“Ghost Herd” – American Elk
Rocky Mountain National Park, Colorado
Article and photos ©Weldon Lee
The following definition of art by Edgar Allen Poe pretty much sums up what art and photography are to me.
“Were I called on to define, very briefly, the term Art, I should call it the reproduction
of what the Senses perceive in Nature through the veil of the soul.”
– Edgar Allen Poe
My art – the product that comes out of my camera is about one thing, and one thing only . . . it’s about my wild brothers and sisters. Nothing more. Nothing less.
Images exactly as they come out of a camera, assuming they’ve gone through the essential steps of post-processing – tonality, color balance, dodging/burning, etc. – can be awesome. However, I’m also drawn to images that that go a step, or two, beyond reality.
For years, I never knew why. Then one day it dawned on me. Most photographs all look alike. Sure, some are head and shoulders above the main stream, but they’re all reproductions of what we see in nature. That’s fine – actually I love them, but I was craving for something different.
The journey for the extraordinary has taken me through many styles and techniques.
“Mystic World” series, was my first attempt at taking that next step – portraying not only the spirit world of my wild brothers and sisters, but exposing them communicating with life in our world.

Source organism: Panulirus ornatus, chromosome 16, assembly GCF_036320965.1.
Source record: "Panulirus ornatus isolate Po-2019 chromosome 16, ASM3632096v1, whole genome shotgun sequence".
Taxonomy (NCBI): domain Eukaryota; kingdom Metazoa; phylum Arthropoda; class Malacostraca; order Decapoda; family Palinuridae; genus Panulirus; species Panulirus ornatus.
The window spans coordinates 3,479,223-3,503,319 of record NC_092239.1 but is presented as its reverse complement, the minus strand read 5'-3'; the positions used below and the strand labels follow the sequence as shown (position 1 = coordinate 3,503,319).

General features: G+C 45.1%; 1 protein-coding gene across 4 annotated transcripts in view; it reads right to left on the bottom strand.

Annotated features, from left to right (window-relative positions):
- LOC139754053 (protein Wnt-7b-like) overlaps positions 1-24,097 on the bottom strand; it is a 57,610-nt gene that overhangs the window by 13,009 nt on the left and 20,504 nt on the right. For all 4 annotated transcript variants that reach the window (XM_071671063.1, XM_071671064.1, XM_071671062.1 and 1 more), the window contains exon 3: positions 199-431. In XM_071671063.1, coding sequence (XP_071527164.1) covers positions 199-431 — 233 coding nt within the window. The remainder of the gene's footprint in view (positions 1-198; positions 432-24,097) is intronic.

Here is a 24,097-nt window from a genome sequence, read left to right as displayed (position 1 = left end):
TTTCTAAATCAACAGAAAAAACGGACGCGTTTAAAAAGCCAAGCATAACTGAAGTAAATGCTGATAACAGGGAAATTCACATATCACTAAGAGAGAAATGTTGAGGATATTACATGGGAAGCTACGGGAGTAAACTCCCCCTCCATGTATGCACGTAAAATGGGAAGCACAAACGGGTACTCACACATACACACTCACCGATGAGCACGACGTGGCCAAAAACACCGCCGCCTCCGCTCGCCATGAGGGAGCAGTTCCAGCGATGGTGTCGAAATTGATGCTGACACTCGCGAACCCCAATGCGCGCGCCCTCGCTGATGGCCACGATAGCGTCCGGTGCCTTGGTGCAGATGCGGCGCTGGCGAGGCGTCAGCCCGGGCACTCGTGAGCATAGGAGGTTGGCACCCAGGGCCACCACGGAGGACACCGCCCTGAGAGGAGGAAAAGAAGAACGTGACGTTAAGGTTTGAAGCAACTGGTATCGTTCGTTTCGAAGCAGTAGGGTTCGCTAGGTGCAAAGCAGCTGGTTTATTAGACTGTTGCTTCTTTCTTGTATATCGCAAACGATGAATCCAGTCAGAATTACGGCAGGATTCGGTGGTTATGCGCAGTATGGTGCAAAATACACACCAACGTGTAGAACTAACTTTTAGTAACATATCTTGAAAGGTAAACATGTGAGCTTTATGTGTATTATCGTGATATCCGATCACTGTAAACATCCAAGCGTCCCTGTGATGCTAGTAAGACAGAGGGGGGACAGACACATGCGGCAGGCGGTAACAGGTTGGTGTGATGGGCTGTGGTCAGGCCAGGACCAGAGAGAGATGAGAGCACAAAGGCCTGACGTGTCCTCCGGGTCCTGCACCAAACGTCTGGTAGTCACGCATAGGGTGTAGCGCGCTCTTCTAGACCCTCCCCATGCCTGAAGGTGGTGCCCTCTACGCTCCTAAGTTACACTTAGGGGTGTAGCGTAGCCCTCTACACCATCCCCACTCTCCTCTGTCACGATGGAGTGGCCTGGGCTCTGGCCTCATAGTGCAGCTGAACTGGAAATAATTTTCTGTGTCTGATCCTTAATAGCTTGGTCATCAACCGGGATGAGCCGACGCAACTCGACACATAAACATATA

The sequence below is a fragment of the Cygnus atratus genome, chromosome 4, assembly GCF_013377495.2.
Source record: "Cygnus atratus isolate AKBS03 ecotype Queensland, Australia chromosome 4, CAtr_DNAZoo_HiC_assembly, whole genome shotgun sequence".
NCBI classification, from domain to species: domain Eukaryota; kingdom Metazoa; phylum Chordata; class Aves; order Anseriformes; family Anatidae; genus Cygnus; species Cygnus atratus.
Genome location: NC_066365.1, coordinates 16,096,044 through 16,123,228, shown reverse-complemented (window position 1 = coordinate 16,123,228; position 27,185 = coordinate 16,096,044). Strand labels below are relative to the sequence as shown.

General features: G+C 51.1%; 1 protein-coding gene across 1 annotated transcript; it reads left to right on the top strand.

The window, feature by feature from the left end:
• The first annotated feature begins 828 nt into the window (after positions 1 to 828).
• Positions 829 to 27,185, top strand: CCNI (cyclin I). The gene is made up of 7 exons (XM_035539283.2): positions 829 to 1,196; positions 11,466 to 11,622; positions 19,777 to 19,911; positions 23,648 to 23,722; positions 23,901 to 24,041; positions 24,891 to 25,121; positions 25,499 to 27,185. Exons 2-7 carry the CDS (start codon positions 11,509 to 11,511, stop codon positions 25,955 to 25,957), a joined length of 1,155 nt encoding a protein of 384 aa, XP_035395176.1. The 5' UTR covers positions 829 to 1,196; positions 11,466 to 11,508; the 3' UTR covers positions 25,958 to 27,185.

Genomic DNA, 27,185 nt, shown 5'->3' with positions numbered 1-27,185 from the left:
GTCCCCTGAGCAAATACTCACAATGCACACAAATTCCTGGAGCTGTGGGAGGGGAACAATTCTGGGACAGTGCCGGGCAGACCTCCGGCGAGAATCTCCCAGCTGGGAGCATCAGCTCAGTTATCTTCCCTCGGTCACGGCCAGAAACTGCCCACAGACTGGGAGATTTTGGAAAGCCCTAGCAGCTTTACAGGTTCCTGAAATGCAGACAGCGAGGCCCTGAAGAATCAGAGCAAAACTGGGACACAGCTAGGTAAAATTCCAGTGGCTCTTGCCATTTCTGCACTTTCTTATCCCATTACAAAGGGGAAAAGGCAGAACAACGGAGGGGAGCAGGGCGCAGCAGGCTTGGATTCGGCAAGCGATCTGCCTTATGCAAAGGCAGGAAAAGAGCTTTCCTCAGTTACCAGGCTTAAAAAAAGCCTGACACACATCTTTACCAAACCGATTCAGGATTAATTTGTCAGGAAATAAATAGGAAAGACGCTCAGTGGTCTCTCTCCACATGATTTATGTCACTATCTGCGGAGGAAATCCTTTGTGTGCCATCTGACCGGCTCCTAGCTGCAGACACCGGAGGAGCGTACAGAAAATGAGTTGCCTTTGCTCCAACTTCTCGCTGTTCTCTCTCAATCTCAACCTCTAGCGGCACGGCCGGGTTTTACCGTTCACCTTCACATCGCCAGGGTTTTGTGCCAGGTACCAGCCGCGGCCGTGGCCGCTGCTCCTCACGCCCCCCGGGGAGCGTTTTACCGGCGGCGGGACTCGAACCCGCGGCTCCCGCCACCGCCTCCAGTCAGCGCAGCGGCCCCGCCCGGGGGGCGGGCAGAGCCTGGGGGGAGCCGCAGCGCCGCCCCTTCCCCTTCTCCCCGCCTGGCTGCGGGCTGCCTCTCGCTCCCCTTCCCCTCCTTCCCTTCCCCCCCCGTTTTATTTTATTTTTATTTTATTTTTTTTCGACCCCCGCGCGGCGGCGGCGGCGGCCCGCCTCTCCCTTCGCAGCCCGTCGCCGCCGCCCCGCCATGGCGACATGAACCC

“Mystic World” Series
“Ghost of Tatanka” “Back from the Brink”
“Follow Me” “Phantom Wolf”
“Mystic Dancer” “Totem Bear”
“Spirit of the Rockies”
“Through the Veil of Consciousness” is a series inspired by “Ghost Herd” (depicted at the beginning), a photograph I made years ago, shortly after moving to Colorado. It was a blurry photograph depicting a group of elk that I made one morning while exiting Rocky Mountain National Park. Some would call it one of those accidental pictures. However, I don’t believe in accidents. All things happen for a reason. Anyway, it went on to be displayed in the Carnegie Museum of Natural History in Pittsburgh, Pennsylvania.
“Ray Harm Experience”
“On A Mission” “Out of the Forest
“Battle Ground” “A Time Forgotten”
“Rivalry” “Winter Challenge”
Years ago, I purchased a signed copy of a painting created by artist, Ray Harm, featuring a Pileated Woodpecker. I loved the way he eliminated many of the background details and focused almost entirely on the subject. I often though it would be nice if I could find some way to transform one of my photographs into a similar, albeit photographic rendition of what Mr. Harm had created. Eventually, my ability using a variety of photo editing software programs increased to the point where I was able to make this into a reality. The series that I call, for lack of a better name, my “Ray Harm Experience,” is the result.